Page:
"On the other hand, I will say that I grew very closely with them. It was quite a bonding experience to be with them because I wouldn't say you were forced, but you had to spend time with others as there weren't really any partners or families around. That experience made a very close-knit team. I made a lot of really good friendships because of that situation, which I am very grateful for."


Laws played over 50 matches for the Nix in all competitions, averaging 77 minutes per match and keeping ten clean sheets, adding two assists to his name. Under current Sydney FC manager Ufuk Talay, he alternated positions from an almost defensive midfield role to slotting in as a permanent left-sided centre-back.


However, despite the success with Wellington, the former A-League Men defender knew that to progress his career further, a European return had to be on the radar. Initially wanting a move to either the United Kingdom, Germany, or the Netherlands, a surprise offer from Swiss Super League side Grasshopper Zürich came through, an offer the 25-year-old did not want to turn down.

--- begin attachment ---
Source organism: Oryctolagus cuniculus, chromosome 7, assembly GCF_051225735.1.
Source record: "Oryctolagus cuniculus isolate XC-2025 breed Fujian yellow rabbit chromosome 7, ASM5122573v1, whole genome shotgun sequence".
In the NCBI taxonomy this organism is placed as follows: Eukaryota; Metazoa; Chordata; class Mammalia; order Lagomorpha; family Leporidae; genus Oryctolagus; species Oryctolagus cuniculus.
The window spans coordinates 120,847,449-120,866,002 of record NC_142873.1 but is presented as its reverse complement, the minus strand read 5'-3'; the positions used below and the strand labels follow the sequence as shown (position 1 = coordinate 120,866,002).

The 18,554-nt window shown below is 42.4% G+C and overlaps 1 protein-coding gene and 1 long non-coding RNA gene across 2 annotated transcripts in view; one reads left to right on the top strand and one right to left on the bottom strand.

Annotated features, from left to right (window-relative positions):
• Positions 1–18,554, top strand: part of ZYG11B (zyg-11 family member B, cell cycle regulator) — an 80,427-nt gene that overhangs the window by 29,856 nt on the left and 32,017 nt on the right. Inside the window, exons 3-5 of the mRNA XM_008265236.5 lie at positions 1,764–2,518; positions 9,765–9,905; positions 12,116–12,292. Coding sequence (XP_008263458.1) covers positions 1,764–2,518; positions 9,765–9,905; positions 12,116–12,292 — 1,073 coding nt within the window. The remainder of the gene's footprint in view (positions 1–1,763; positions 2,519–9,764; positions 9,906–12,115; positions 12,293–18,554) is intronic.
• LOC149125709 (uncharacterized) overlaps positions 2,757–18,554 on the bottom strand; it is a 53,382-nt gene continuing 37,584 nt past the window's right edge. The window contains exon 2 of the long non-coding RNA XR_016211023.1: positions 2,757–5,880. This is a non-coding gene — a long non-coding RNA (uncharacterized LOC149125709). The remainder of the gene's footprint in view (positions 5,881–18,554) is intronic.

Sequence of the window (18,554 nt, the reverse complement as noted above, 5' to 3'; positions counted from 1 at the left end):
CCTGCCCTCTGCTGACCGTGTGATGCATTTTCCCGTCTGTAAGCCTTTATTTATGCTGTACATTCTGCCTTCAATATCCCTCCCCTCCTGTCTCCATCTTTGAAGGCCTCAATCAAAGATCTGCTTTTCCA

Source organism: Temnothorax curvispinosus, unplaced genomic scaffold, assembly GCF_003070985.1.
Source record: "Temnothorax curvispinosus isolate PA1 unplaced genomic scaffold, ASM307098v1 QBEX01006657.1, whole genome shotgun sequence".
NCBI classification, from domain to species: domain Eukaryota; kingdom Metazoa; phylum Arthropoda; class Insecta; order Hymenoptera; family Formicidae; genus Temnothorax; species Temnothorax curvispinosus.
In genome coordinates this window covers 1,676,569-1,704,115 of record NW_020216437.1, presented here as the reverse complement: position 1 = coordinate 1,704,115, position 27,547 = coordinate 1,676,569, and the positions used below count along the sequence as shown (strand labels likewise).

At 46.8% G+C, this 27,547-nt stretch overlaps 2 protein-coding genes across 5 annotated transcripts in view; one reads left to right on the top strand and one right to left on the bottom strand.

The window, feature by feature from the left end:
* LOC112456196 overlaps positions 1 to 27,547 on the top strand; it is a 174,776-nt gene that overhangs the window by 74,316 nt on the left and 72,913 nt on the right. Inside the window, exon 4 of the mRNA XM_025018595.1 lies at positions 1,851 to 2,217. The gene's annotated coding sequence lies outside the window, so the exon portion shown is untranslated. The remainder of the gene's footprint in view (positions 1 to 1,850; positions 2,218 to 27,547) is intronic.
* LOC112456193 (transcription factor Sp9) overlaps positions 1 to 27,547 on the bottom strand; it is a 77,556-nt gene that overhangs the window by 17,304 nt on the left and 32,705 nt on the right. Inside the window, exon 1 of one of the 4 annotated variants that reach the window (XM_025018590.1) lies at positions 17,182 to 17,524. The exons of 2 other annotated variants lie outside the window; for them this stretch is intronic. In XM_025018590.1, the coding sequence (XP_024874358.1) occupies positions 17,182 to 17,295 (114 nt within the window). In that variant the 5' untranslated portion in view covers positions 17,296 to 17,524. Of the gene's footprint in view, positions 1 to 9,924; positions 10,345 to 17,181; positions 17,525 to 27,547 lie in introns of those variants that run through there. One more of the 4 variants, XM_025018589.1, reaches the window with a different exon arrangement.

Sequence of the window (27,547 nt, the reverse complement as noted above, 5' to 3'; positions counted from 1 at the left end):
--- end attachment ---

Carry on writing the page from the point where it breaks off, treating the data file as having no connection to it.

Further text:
"My plan for the next step was that I definitely wanted to play somewhere in Europe," Laws said.


"I appreciated my time at Wellington, but to a certain extent, I missed European football, as I think it gives you something a little bit different. I really wanted to come back (to Europe), and it was my goal. Grasshopper got in touch with my agent, and it moved on pretty quick.


"I hadn't really considered Switzerland as a potential option. I had talks with the chairman about the club, coaches, staff, and got a feel [of it]. I was very excited about it and glad to be here. It's the perfect next step forward."

Many past and present Australian players, including Scott Chipperfield, Mile Sterjovski, Ross Aloisi, Oliver Bozanic, Trent Sainsbury, and Tomi Juric, have called Switzerland their home. It has proven a successful pathway for this Aussie contingent, with some players winning trophies and making many appearances at their respective Swiss clubs. For example, Chipperfield featured more than 350 times for FC Basel.


Laws has featured for the Zürich-based club in eight league matches this season and made his starting debut against Switzerland's only UEFA Champions League group stage representative, BSC Young Boys. He has played an average of 63 minutes across those eight Swiss Super League matches, winning three.

Laws (right) celebrates a goal alongside fellow Australian Awer Mabil (left). (Awer Bul Mabil Instagram)


Swiss football has been a different experience for the Australian, with comparisons drawn to the A-League Men. But living in Switzerland and the football culture in the country has also been eye-opening for the defender.